Getting Around Downtown Halifax

Halifax, like most Canadian towns, is primarily a car city. With broad streets, wide thoroughfares and ample pavement, the car is the best way to get around. Persons with driver's licenses from first-world nations that drive on the right side of the road will generally have their driver's licenses honored, and persons from nations like England or Japan may take some simple tests to prove they can drive Canadian cars properly. There are a large number of local and international auto rental companies located in Halifax, primarily around the airport, creating a competitive market and a large number of opportunities for those who would like to rent a car.

For those not interested in renting a car, there are a number of public transportation options. Halifax is home to a modern bus system which accesses most of the city, and tickets may be purchased on the bus or at larger bus stations. They can also be purchased online. Persons who will be riding the bus a lot may purchase day or week passes, and routes are publicly posted and easily available. While there is no domestic train service, several Canadian railway companies operate passenger transit to and from Halifax. The large size of the city also means that it is home to a number of cab companies, all of whom can be hired curbside or by placing a reservation.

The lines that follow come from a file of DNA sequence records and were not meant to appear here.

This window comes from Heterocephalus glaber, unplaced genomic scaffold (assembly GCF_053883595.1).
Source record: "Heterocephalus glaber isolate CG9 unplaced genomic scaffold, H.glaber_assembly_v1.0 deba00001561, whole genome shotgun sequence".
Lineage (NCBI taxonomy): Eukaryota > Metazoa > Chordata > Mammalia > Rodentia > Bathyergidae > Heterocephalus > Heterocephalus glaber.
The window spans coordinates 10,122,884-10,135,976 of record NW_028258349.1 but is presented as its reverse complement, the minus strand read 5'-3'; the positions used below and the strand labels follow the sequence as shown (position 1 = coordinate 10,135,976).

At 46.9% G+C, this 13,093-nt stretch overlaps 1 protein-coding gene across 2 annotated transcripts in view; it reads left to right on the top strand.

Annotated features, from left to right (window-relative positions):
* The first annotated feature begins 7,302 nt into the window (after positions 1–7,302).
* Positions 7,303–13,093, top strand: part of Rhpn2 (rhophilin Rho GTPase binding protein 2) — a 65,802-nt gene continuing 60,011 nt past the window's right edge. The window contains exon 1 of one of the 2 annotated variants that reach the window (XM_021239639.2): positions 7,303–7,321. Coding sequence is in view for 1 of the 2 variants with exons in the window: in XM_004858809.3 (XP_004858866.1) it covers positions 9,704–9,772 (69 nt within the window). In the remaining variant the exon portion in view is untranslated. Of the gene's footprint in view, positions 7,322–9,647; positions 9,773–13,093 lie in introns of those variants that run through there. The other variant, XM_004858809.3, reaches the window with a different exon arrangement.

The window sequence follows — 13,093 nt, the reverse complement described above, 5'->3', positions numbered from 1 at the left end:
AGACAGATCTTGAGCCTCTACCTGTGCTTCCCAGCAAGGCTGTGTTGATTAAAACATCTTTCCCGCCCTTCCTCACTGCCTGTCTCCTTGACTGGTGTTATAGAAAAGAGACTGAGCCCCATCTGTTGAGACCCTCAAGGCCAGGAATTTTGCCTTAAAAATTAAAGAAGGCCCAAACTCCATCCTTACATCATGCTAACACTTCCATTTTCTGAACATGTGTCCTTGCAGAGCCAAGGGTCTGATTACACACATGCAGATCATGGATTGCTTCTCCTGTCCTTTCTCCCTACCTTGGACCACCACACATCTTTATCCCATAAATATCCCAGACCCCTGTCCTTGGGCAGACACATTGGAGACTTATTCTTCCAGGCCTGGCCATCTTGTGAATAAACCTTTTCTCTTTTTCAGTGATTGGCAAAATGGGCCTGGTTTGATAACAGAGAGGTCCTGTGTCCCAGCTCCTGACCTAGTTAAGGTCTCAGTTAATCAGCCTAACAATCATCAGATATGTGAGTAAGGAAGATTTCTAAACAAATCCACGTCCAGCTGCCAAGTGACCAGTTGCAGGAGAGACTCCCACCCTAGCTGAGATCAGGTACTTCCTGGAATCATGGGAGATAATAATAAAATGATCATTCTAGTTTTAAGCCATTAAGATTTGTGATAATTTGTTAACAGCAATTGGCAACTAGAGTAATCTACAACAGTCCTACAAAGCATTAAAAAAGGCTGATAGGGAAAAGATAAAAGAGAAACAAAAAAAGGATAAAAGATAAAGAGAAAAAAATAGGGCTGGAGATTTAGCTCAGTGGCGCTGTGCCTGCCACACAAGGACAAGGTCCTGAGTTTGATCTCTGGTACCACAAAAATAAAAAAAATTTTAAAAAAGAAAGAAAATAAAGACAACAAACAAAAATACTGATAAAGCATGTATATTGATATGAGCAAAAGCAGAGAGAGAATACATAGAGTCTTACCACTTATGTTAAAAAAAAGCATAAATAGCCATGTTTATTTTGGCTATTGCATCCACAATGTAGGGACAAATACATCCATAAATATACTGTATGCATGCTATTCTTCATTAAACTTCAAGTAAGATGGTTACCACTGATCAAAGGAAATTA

In recent years, Halifax has made an effort to become more pedestrian and bike friendly. Sidewalks have been improved and widened where possible, and crosswalks have been made easier and more convenient. Pedestrian overpasses are becoming more common, especially over or under major roads, making it easier to walk through the downtown area. Bikes are permitted on sidewalks in the outlying areas, but must ride on the streets elsewhere. There are few bike lanes, but this is being expanded. Recently, more open areas with available park streets and recreational areas have been opened up to be more bike friendly.


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